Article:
Wednesday, July 30, 2008

Don't Kick My Sheep

As I have grown older, and the gray hair has begun to overwhelm the black, I have become less inhibited in conversations with trading post customers. The cause may be early onset Alzheimer's, or I may have simply inherited the Duke gene. Whatever the cause, as a result of my affliction, I frequently have to remind Barry, Priscilla and Jana that I cannot help myself, or be held accountable for my actions. They have all started to wonder whether gene therapy is in order. The effected segment of my genome has not, however, been identified, so there is little hope of a near term solution.

Duke & Rose Simpson
Duke & Rose Simpson

For years, Barry and I would stand back in silence as Duke talked to trading post patrons in such a frank manner that we thought they would turn and walk away. Much to our surprise, those on the other side of the counter usually enjoyed the banter and left smiling; pleased with their experience.

As my malady progresses, Barry works hard to intervene when he notices me gearing up for one of my bouts. With his recent eye surgery, however, he is usually unable to correctly read the signs, and I am often too far down the path before he can intercede. So it was recently when two young hooligans came in with their obviously weary mother. “Where is the bathroom?” she inquired in a beleaguered voice. Pointing her to the west side of the trading post, I gave her an understanding wink.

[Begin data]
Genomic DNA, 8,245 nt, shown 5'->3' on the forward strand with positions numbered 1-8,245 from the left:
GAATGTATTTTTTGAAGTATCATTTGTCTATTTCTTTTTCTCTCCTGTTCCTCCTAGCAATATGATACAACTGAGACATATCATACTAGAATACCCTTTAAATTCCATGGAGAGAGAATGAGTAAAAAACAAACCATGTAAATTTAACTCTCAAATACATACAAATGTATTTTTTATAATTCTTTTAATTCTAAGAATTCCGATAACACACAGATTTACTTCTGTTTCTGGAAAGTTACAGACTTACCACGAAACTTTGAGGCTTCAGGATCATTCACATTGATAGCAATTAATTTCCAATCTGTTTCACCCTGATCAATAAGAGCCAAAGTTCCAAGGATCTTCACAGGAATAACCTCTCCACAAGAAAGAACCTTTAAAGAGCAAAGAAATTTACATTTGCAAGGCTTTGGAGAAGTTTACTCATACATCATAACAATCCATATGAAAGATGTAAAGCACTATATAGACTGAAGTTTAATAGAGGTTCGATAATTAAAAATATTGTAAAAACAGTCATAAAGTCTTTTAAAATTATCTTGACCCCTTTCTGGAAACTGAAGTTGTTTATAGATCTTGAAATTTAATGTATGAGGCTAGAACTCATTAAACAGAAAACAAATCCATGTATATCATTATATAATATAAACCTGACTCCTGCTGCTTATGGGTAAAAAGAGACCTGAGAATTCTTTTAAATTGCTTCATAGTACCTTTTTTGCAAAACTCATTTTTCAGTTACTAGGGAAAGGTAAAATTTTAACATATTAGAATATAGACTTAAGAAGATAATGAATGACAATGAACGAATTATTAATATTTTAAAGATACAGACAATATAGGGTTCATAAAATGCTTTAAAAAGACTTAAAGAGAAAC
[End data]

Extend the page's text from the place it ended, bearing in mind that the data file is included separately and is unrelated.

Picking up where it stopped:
Since she was afraid to leave one or the other unattended, the frazzled mom and her two miscreants entered the lavatory together, and raised such a raucous I thought the stall would surely be destroyed. As she lead them to the exit with an exasperated, “Thank you,” one of the belligerents kicked at a Ruby Growlier folk art sheep and connected right under its chin.

“Hey, don’t you kick my sheep,” I said. The little antagonist turned and gave me a smirk. “Bring that boy over here.” I said to his mother, “I’ll give him a spanking’ he’ll remember.” Since they know I have, on numerous occasions, been instructed in the perils of spanking children, my companions in the trading post universally froze. Becoming a little defensive, I announced, “I was regularly spanked when I was a child, and look how well I turned out.” A collective groan arose from the trading post staff.

Ruby Growler Smith
Navajo Folk Artist Ruby Growler